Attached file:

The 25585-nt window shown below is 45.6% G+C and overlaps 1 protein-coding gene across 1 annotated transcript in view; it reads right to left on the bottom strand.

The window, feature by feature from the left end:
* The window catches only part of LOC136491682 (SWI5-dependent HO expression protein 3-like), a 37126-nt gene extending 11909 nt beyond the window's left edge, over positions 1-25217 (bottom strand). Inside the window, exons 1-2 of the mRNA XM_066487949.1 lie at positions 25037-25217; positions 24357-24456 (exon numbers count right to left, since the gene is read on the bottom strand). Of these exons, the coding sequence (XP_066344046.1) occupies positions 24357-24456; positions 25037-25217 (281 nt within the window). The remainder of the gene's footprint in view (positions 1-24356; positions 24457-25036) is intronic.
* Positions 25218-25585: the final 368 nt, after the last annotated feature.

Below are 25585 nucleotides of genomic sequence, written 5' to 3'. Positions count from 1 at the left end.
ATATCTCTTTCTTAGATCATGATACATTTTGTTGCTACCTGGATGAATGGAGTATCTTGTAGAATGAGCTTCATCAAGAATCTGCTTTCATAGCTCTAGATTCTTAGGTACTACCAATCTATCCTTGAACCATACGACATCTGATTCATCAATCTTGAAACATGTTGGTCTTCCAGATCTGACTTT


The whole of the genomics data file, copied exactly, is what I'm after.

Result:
The 25585-nt window shown below is 45.6% G+C and overlaps 1 protein-coding gene across 1 annotated transcript in view; it reads right to left on the bottom strand.

The window, feature by feature from the left end:
* The window catches only part of LOC136491682 (SWI5-dependent HO expression protein 3-like), a 37126-nt gene extending 11909 nt beyond the window's left edge, over positions 1-25217 (bottom strand). Inside the window, exons 1-2 of the mRNA XM_066487949.1 lie at positions 25037-25217; positions 24357-24456 (exon numbers count right to left, since the gene is read on the bottom strand). Of these exons, the coding sequence (XP_066344046.1) occupies positions 24357-24456; positions 25037-25217 (281 nt within the window). The remainder of the gene's footprint in view (positions 1-24356; positions 24457-25036) is intronic.
* Positions 25218-25585: the final 368 nt, after the last annotated feature.

Below are 25585 nucleotides of genomic sequence, written 5' to 3'. Positions count from 1 at the left end.
ATATCTCTTTCTTAGATCATGATACATTTTGTTGCTACCTGGATGAATGGAGTATCTTGTAGAATGAGCTTCATCAAGAATCTGCTTTCATAGCTCTAGATTCTTAGGTACTACCAATCTATCCTTGAACCATACGACATCTGATTCATCAATCTTGAAACATGTTGGTCTTCCAGATCTGACTTT